Torso Training – Part 2: Basic Rotational Exercises

TAGS: torso, stability, core, sports, athlete, training

In this article, the second in our Torso Training series, we will cover rotational exercises that don’t specifically target the rectus ab. Our exercises will focus on the obliques (internal and external) and the quadratus lumborum.

Of course there are other muscles you might have never even heard of that are involved here, but these two are going to be our main focus. I won’t bore you with listing all of the names of the other ones (like many gurus do), just realize that rotation is very important and often a neglected aspect of training.

Some experts say rotational strength can be increased up to 300% by incorporating these types of exercises. Ok – that’s great, but the big picture is to strengthen these muscles so your athletes are more resistant to injury and better able to deliver and receive force in a game setting.

Many athletic injuries occur during transverse plane deceleration, which is a fancy way of saying twisting while slowing down. The inclusion of rotational exercises will help to prevent this.

The following is a series of exercises, listed from easiest to hardest, that you can include in training. It is by no means every choice you can make - it is a guideline to get you started. As you become comfortable with these basic rotational exercises, feel free to try and make up your own, but for now we will start with these and cover more advanced movements in later articles. Master the basics first!

Side Bends

To perform a side bend, assume a good athletic stance and hold a dumbbell in one hand. Bend down to one side as far as you can by lowering the weight slowly down the side of your leg (towards your ankle). When you have gone down as far as you can while maintaining proper posture, switch directions, and go down to the opposite side. Go equal distances on both sides. Avoid twisting and leaning forward on these. When you have completed the desired reps, switch the weight to the other hand.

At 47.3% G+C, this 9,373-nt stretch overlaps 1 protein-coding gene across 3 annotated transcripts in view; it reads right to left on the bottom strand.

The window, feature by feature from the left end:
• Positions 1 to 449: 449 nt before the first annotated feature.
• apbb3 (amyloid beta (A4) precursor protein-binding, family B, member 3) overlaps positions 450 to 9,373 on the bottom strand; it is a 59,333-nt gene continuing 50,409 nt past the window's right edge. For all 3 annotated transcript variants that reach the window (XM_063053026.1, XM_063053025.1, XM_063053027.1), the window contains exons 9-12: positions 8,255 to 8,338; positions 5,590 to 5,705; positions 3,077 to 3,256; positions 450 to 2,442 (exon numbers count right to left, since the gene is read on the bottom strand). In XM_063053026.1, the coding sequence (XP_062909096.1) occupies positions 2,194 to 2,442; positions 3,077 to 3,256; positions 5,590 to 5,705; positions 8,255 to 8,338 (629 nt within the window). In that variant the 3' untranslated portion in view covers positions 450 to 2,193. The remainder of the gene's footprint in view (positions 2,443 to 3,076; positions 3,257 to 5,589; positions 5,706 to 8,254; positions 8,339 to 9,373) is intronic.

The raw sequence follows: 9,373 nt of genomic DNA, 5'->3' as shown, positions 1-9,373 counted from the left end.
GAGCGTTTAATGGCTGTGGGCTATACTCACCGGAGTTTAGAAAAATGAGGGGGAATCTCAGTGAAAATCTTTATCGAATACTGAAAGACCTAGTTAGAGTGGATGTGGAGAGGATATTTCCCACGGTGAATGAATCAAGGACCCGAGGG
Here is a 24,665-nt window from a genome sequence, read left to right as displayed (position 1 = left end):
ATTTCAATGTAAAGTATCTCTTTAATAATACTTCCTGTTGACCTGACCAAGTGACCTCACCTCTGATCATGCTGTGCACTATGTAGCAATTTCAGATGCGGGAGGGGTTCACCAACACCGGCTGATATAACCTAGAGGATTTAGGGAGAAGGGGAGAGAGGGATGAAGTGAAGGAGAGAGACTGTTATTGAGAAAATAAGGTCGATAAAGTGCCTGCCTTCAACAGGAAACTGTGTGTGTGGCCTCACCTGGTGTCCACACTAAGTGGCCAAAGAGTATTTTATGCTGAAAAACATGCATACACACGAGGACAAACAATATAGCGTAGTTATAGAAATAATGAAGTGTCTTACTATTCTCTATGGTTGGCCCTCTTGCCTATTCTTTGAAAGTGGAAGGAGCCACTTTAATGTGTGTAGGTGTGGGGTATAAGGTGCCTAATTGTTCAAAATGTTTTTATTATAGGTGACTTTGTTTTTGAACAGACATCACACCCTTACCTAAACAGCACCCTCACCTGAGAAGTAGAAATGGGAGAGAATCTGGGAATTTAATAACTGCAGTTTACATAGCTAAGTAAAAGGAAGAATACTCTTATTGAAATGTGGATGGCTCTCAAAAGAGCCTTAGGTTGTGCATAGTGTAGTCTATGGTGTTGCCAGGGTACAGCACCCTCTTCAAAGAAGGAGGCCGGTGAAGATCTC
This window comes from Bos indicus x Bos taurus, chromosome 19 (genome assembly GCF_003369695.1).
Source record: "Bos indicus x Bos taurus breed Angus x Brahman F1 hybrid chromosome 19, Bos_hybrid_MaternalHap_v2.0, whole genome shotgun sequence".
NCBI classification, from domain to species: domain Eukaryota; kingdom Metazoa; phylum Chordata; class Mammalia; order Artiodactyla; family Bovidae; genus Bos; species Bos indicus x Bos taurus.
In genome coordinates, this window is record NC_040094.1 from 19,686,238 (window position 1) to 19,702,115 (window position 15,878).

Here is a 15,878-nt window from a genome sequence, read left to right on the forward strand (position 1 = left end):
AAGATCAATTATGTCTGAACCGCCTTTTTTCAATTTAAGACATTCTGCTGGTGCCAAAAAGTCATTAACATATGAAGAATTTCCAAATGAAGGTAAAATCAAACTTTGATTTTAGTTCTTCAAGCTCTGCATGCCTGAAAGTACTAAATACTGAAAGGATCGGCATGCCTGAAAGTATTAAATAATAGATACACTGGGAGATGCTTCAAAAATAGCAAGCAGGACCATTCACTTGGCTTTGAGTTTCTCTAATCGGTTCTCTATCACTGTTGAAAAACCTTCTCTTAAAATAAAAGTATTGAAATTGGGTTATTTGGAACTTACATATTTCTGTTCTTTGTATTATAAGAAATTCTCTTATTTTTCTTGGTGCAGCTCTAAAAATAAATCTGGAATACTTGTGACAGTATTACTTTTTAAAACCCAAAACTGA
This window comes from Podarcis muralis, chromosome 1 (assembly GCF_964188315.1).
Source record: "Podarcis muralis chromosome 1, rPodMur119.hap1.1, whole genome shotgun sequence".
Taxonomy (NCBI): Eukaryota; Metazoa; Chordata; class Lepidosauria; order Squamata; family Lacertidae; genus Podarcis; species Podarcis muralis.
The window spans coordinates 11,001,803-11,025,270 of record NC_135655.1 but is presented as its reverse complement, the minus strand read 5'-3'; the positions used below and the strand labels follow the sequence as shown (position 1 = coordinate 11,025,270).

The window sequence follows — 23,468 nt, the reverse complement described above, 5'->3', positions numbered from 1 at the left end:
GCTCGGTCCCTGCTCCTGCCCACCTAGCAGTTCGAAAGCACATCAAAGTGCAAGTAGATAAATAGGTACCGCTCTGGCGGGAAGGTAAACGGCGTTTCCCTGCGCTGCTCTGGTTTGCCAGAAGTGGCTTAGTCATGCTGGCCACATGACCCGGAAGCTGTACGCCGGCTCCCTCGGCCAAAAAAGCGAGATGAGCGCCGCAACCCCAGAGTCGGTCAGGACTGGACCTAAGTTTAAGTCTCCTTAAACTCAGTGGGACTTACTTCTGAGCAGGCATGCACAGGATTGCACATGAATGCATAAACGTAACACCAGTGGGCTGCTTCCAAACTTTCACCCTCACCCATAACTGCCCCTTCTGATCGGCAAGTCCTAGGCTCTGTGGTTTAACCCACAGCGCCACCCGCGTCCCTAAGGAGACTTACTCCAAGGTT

Try to focus on pulling your ribs towards your hips as you perform side bends and don’t be afraid to go heavy! Our strongman athletes routinely do these with bodyweight, or more, in each hand


Rainbows are also shown in the EliteFTS Squat and Deadlift Exercise Index DVD, so I won’t go into a huge explanation of them here. EliteFTS Squat and Deadlift Video

Lie on your back, arms out to the side, lift your legs up with your heels pointed to the ceiling. Keeping your legs together, lower your legs as far down to the left side as you can then reverse direction following through to the right side. Try and keep your upper body in contact with the floor, moving it as little as possible. It is important to make sure that you twist from your torso and not focus on moving your feet! The movement of the legs is a byproduct of the action taking place in your midsection.


Why do we call them Rockies? Because Rocky did them in the first movie! I think the ‘gurus’ call them seated dynamic medicine ball transverse rotational twists but I like the name Rockies much better. To perform a Rocky, sit on the floor, legs out in front of you; keep your knees slightly bent and your chest up. Take a medicine ball and twist quickly to the left – put the ball down on the floor behind your back - then quickly twist to the right – and pick it up. Repeat doing an equal amount of reps in each direction.

Rockies not only build rotational strength but also increase trunk flexibility. At TPS, we prefer to use heavy, non-bouncing medicine balls for these. D-Balls (no not that kind) are perfect and they are available at this site as well. Don’t be afraid to go heavy on these!

Bicycle Crunch

Everyone should know this one. Lie on your back, hands behind your head, elbows out and in line with your ears. Bring your right knee and left shoulder towards each other. Then switch and bring your left knee to your right shoulder. The name implies you should move your legs as if pedaling a bicycle.

This is fine for beginners but more advanced athletes should us less leg drive and try to initiate the majority of the movement using just the torso muscles. You will also find that the bigger athletes get winded doing these, especially powerlifters with a bench belly. Keep them moving and they will adapt quickly.

And there you have it. These are four basic exercises to get you going on building up your rotational strength. In later articles, I’ll give you some training templates for application of these along with a few more advanced exercises as well.

Go heavy!

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